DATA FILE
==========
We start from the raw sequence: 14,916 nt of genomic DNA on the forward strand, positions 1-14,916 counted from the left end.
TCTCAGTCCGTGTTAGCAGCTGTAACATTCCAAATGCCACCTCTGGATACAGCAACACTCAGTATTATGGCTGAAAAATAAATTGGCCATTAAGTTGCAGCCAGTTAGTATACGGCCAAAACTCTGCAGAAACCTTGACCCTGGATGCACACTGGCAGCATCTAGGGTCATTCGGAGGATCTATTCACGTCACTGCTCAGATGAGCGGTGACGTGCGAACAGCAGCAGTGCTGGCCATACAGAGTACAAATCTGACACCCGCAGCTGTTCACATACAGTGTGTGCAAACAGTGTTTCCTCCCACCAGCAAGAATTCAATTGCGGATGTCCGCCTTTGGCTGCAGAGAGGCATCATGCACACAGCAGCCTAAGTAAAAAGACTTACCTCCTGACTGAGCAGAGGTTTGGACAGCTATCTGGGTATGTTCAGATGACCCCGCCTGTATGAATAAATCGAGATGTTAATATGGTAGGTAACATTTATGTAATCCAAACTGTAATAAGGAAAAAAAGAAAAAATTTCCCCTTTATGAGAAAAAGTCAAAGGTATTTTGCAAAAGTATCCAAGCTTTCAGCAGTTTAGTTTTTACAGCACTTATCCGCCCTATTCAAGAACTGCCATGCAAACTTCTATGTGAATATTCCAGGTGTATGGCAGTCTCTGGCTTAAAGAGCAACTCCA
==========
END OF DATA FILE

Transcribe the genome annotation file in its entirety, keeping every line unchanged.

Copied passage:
We start from the raw sequence: 14,916 nt of genomic DNA on the forward strand, positions 1-14,916 counted from the left end.
TCTCAGTCCGTGTTAGCAGCTGTAACATTCCAAATGCCACCTCTGGATACAGCAACACTCAGTATTATGGCTGAAAAATAAATTGGCCATTAAGTTGCAGCCAGTTAGTATACGGCCAAAACTCTGCAGAAACCTTGACCCTGGATGCACACTGGCAGCATCTAGGGTCATTCGGAGGATCTATTCACGTCACTGCTCAGATGAGCGGTGACGTGCGAACAGCAGCAGTGCTGGCCATACAGAGTACAAATCTGACACCCGCAGCTGTTCACATACAGTGTGTGCAAACAGTGTTTCCTCCCACCAGCAAGAATTCAATTGCGGATGTCCGCCTTTGGCTGCAGAGAGGCATCATGCACACAGCAGCCTAAGTAAAAAGACTTACCTCCTGACTGAGCAGAGGTTTGGACAGCTATCTGGGTATGTTCAGATGACCCCGCCTGTATGAATAAATCGAGATGTTAATATGGTAGGTAACATTTATGTAATCCAAACTGTAATAAGGAAAAAAAGAAAAAATTTCCCCTTTATGAGAAAAAGTCAAAGGTATTTTGCAAAAGTATCCAAGCTTTCAGCAGTTTAGTTTTTACAGCACTTATCCGCCCTATTCAAGAACTGCCATGCAAACTTCTATGTGAATATTCCAGGTGTATGGCAGTCTCTGGCTTAAAGAGCAACTCCA